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Minchinhampton Bulwarks Lethal Force Training Ground For Roman Cavalry

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posted on Jan, 22 2020 @ 09:51 AM
The Bulwarks are an unsolved mystery. Huge effort went into digging the ditch in bedrock. It must have been for a valuable cause. I estimate it would have remained usable for around two hundred years. The design is obviously to keep people in. The shape is an open U.

This is what they look like now.

Originally there was a stone wall backed by earth and rubble. In front of the wall was a nine foot wide berm and in front of that a ditch seven and a half feet deep. There is a drawing at this pdf link.

This diagram shows the shape of the bulwarks.

It's said Caratacus may have based his resistance at Minchinhampton. If this is true it would have been a symbolic location to train Roman cavalry scouts before sending them ahead into the hills where the resistance fighters lived.

It was probably at this time that Caratacus realised that the south east of England was a lost cause. This included his family tribal base at Colchester. This was due to the might and organisation of the Roman Army that had defeated the British at the Battle of the Medway. He therefore went northwest with his forces towards the Druid base on Anglesey, possibly basing himself first at Minchinhampton, near Stroud in Gloucestershire.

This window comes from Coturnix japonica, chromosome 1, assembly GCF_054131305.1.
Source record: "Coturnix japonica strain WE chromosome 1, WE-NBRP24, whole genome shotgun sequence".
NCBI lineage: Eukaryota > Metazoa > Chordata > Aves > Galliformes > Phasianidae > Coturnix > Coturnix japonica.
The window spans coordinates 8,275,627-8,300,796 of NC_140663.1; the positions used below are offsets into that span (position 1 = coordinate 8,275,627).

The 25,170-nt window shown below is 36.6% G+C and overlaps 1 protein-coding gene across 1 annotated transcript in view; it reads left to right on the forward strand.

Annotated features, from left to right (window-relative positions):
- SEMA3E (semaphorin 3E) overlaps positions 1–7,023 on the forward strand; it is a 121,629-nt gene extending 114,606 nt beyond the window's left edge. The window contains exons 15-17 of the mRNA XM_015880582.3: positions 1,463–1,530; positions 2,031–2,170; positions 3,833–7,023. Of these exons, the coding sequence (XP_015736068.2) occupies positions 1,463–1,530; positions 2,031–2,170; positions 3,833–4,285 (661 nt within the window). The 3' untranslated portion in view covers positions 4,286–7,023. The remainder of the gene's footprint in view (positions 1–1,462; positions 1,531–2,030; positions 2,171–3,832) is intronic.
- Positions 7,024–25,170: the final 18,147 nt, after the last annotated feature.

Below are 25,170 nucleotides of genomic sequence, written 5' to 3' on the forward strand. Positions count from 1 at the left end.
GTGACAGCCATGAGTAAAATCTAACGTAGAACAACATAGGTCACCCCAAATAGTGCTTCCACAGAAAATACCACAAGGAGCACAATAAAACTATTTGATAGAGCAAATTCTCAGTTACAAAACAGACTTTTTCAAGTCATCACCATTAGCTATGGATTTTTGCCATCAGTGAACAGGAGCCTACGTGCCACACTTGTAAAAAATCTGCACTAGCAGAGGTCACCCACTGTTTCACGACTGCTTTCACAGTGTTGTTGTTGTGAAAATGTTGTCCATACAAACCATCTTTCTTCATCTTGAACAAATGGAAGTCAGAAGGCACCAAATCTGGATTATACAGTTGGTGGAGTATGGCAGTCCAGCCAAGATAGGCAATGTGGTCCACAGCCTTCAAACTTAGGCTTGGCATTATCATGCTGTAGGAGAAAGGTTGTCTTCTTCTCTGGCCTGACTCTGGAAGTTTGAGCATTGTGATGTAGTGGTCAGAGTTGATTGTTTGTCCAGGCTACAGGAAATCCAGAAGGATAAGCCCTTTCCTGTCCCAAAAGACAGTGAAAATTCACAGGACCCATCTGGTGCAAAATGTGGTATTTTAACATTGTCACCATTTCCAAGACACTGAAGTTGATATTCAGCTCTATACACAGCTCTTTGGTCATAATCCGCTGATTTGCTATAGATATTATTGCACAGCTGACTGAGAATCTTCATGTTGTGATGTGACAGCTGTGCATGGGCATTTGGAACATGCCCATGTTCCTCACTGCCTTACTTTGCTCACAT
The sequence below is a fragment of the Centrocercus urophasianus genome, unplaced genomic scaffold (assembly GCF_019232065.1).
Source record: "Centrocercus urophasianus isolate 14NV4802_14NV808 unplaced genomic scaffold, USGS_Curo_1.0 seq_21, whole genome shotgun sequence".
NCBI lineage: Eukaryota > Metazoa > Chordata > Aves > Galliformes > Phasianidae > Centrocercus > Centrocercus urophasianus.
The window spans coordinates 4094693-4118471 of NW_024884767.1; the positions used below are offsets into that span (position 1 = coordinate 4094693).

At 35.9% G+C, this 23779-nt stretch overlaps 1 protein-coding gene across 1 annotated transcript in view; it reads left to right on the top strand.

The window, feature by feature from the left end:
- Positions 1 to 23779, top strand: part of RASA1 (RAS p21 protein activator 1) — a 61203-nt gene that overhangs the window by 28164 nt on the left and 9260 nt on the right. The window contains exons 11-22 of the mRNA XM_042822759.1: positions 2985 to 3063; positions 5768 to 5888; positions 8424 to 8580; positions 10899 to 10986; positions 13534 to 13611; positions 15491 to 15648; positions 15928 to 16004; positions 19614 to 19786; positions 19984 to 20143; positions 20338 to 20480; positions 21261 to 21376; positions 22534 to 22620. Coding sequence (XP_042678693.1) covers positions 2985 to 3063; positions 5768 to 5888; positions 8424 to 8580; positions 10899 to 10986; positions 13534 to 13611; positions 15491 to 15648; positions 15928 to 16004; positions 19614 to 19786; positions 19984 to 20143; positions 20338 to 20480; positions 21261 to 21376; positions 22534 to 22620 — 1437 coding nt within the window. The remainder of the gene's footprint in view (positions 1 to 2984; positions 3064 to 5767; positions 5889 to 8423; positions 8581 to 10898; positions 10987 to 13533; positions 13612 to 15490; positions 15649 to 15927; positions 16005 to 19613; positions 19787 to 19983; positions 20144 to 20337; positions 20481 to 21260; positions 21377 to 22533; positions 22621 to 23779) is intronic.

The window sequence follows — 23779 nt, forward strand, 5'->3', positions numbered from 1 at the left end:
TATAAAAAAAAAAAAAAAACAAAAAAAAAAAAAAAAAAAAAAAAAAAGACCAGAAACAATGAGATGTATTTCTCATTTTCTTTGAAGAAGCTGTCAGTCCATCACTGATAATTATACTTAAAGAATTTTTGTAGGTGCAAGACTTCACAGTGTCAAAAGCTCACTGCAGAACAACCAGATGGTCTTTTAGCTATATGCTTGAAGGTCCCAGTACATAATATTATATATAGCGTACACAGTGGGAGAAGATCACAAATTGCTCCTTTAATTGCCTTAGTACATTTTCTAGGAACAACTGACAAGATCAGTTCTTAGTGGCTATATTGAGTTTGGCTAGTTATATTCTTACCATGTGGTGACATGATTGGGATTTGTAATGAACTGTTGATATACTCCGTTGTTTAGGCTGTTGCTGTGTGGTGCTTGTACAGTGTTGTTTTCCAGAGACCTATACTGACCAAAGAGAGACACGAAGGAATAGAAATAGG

My thought is that British captives would be taken to the open mouth of the trap. Probably given a chance to 'escape', possibly at night. Then hunted by new recruits to harden them and train them in efficient methods of rounding up and killing native warriors. We can imagine the despair of the Britons on finding the ditch, berm with guards on duty, and the wall probably surmounted with a wooden overhanging fence. Like rats in a trap they'd fight to the last giving real world training to the Romans.

I can't see any other realistic use for this otherwise unexplained barrier. It makes no sense as a boundary to be defended or an animal enclosure.

posted on Jan, 22 2020 @ 09:59 AM
a reply to: Kester

Interesting. It appears to close off a pass topographically. Perhaps it was a way to channel the continuing movements of an opposing force?

Humans used these types of barriers to hunt herds, why not opposing armies?

posted on Jan, 22 2020 @ 10:29 AM
It's very difficult to launch an attack on an angle and angles are very deceptive. Hard to tell without being on the ground. I went to some old Civil War battleground once and this once berm / hill was responsible for a lot of deaths. Looked easy to charge up it but we tried and it was damn near impossible. It was basically a death sentence. Not sure if that is what is going on here. Assume it would get mushy at the bottom and cause footing issues but the pics, the angles are all over the place.
Maybe trap rain idea.

posted on Jan, 22 2020 @ 11:07 AM